For GEICO's campaign we chose the entertainment route. Our philosophy was that by deeply engaging digital influencers in a physical launch party, letting them shoot any content they like, and have them distribute those photos and videos throughout the social web. This combination of digital and experiential marketing allowed us to reach a much broader audience for less money than through any other means.

--Thanks to Brian Williams of Viget, Peter Corbett of iStrategy and Brooke Warner of r2i.ntegrated for helping with this project.

By Zachary Goldfarb  |  August 22, 2008; 10:30 AM ET  | Category:  TechPost
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Great post aggregating social media best practices from some of the top people in the area.

I can't tell you how much of my work as a social media consultant involves explaining that social media is not just another toolset to "get our message out." The idea, as the folks above point out, is to participate authentically in communities to build crediblity for your brand in this developing space.

The idealist in me is excited about how these social tools can actually transform not just how companies communicate, but what they do. An obligation to authentic, transparent behavior online should (ultimately must) find its way into the company's core values and operations. It's hard to imagine this leading to a bad outcome.

Posted by: Craig Stoltz | August 25, 2008 12:20 PM

Great idea for a post, Zach. Solid advice for building a web presence - and interesting points about the difference between social networking and social media. I think it's also important to have some sort of presence on the larger social networks and social sites, With the massive audiences they boast and time-spent on their sites (Facebook, MySpace, Digg, etc), there's sure to be a demographic of users grouped together somewhere with common-interests that will correspond to your product. The key is to find a meaningful way to participate and engage them -- goes back to what Brooke Warner was saying with getting 'in their way'.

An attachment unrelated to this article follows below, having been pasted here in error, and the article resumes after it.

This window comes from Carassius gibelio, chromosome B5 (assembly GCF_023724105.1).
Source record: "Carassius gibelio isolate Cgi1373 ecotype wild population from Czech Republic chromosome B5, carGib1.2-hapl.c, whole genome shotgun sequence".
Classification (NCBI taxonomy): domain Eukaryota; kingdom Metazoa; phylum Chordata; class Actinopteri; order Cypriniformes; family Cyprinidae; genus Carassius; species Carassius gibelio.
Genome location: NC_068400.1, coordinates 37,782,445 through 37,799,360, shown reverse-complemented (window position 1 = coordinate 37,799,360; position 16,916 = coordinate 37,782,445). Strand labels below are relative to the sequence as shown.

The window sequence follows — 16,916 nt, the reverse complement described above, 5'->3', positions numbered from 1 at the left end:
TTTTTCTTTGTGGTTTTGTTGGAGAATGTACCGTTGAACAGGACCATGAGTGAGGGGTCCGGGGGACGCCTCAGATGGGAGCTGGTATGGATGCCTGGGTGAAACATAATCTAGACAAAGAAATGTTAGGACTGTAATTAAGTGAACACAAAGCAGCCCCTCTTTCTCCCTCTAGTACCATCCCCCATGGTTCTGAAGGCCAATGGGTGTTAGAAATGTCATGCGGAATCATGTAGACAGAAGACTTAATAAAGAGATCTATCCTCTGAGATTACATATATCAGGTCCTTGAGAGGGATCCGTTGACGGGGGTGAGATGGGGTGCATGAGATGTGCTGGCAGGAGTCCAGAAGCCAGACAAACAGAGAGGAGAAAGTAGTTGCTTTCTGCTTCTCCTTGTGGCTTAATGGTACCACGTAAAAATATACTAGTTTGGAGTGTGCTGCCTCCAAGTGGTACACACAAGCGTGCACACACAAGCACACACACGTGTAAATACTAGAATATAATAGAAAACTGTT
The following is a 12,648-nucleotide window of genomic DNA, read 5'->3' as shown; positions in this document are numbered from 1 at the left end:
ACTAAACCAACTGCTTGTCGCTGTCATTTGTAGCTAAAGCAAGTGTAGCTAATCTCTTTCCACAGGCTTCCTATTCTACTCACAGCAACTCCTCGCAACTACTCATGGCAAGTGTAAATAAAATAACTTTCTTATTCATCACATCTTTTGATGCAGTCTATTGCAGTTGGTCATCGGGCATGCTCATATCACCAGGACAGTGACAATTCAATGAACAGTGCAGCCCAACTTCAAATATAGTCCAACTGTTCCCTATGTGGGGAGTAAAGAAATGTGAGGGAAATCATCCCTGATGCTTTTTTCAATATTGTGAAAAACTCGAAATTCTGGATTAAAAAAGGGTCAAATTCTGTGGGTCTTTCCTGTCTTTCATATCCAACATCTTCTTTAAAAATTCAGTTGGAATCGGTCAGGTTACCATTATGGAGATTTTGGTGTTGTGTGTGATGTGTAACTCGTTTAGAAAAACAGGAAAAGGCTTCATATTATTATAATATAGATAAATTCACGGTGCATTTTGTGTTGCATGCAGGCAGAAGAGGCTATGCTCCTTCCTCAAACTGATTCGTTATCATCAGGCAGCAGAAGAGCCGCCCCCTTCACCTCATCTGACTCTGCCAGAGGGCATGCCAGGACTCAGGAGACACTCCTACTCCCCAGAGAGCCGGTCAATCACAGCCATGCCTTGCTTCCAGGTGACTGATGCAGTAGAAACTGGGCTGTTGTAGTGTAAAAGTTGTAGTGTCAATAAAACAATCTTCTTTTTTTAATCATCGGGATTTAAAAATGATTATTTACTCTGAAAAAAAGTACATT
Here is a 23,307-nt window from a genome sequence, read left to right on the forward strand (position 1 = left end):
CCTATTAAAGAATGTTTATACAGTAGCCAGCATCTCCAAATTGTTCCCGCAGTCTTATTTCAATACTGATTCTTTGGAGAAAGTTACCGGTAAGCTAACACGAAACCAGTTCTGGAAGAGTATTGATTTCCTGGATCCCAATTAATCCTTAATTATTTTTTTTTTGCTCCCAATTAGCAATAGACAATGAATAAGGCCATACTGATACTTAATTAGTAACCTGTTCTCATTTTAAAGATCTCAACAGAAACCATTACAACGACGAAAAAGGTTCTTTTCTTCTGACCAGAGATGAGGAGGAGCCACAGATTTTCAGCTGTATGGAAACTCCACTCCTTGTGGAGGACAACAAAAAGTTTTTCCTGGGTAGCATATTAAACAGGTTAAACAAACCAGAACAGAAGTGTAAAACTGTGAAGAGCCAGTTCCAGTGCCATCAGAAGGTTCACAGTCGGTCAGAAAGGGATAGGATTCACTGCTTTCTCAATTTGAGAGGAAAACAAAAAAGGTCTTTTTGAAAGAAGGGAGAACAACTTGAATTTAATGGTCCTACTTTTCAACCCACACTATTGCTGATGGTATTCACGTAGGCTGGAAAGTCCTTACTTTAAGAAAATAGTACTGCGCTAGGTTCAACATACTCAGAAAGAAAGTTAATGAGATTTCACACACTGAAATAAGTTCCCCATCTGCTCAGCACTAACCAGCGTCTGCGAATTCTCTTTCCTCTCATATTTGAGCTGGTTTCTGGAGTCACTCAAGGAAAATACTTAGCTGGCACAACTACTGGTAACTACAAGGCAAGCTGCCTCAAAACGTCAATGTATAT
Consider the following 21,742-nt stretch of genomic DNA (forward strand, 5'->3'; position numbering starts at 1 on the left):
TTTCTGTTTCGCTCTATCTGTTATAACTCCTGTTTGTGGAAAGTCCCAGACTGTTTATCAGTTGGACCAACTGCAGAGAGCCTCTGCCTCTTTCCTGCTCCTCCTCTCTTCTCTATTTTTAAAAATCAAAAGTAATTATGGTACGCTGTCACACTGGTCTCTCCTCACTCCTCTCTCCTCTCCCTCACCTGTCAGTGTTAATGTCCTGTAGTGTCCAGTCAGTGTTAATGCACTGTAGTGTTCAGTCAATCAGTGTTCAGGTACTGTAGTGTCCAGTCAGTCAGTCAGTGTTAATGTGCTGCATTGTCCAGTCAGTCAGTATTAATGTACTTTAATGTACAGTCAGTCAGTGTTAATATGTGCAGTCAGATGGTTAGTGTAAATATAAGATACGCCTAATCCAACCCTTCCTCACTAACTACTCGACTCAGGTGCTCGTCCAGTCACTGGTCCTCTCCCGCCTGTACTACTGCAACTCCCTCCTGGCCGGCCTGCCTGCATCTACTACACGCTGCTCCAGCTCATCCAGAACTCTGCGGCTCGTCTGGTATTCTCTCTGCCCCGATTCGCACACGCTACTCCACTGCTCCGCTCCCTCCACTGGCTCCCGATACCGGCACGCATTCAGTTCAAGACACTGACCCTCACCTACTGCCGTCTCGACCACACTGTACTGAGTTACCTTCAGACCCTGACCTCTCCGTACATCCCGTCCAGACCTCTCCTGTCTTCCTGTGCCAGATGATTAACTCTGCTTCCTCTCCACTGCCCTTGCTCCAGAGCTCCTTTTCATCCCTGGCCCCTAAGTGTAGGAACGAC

Posted by: Kim McKee, | August 25, 2008 12:39 PM

Here are some ideas in addition to the excellent ones listed.

1. Don't be afraid to experiment - have a strategy, implement, evaluate & revise

2. Think creatively about what niches could use your brand. Listen & find where they're interacting online. Participate, contribute to the conversation & introduce your brand by sponsoring contests & events.

3. Add a community manager (or recruit someone from within)
- They will give your brand a human voice. - They will represent the customers within the company & represent the brand amongst the customers.

Connie @ Network Solutions

Posted by: Connie Bensen | August 27, 2008 11:00 AM

The article was titled towards building a brand online and all the content seemed geared towards social networking and social media examples... Interesting times indeed... And this comes from a founder of (a site in a similar space)

Posted by: Jeff White | August 27, 2008 5:04 PM